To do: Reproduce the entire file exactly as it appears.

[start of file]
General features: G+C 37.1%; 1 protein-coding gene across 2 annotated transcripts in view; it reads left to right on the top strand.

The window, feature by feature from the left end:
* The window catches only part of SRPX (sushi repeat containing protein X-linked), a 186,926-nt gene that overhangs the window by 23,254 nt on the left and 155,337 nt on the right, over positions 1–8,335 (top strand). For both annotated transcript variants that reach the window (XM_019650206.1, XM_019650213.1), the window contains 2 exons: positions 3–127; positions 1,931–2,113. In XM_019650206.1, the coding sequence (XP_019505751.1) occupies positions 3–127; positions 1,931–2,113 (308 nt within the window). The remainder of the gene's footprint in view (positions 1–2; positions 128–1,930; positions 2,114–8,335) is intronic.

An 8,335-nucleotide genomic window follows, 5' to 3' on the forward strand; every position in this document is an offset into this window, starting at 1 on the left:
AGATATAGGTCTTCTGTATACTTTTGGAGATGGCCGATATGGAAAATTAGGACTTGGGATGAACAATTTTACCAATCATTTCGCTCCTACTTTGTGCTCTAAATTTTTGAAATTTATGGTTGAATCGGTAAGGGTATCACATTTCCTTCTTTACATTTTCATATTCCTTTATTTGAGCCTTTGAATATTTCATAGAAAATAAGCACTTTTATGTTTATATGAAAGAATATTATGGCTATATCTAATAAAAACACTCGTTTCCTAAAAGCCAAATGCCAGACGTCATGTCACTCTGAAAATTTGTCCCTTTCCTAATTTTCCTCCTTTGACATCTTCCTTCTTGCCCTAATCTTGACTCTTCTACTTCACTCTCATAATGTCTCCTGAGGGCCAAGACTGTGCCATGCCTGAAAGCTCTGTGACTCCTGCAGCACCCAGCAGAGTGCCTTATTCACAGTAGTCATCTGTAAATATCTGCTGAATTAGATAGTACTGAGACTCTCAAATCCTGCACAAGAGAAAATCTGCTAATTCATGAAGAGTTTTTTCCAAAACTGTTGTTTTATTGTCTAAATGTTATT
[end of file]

General features: G+C 37.1%; 1 protein-coding gene across 2 annotated transcripts in view; it reads left to right on the top strand.

The window, feature by feature from the left end:
* The window catches only part of SRPX (sushi repeat containing protein X-linked), a 186,926-nt gene that overhangs the window by 23,254 nt on the left and 155,337 nt on the right, over positions 1–8,335 (top strand). For both annotated transcript variants that reach the window (XM_019650206.1, XM_019650213.1), the window contains 2 exons: positions 3–127; positions 1,931–2,113. In XM_019650206.1, the coding sequence (XP_019505751.1) occupies positions 3–127; positions 1,931–2,113 (308 nt within the window). The remainder of the gene's footprint in view (positions 1–2; positions 128–1,930; positions 2,114–8,335) is intronic.

An 8,335-nucleotide genomic window follows, 5' to 3' on the forward strand; every position in this document is an offset into this window, starting at 1 on the left:
AGATATAGGTCTTCTGTATACTTTTGGAGATGGCCGATATGGAAAATTAGGACTTGGGATGAACAATTTTACCAATCATTTCGCTCCTACTTTGTGCTCTAAATTTTTGAAATTTATGGTTGAATCGGTAAGGGTATCACATTTCCTTCTTTACATTTTCATATTCCTTTATTTGAGCCTTTGAATATTTCATAGAAAATAAGCACTTTTATGTTTATATGAAAGAATATTATGGCTATATCTAATAAAAACACTCGTTTCCTAAAAGCCAAATGCCAGACGTCATGTCACTCTGAAAATTTGTCCCTTTCCTAATTTTCCTCCTTTGACATCTTCCTTCTTGCCCTAATCTTGACTCTTCTACTTCACTCTCATAATGTCTCCTGAGGGCCAAGACTGTGCCATGCCTGAAAGCTCTGTGACTCCTGCAGCACCCAGCAGAGTGCCTTATTCACAGTAGTCATCTGTAAATATCTGCTGAATTAGATAGTACTGAGACTCTCAAATCCTGCACAAGAGAAAATCTGCTAATTCATGAAGAGTTTTTTCCAAAACTGTTGTTTTATTGTCTAAATGTTATT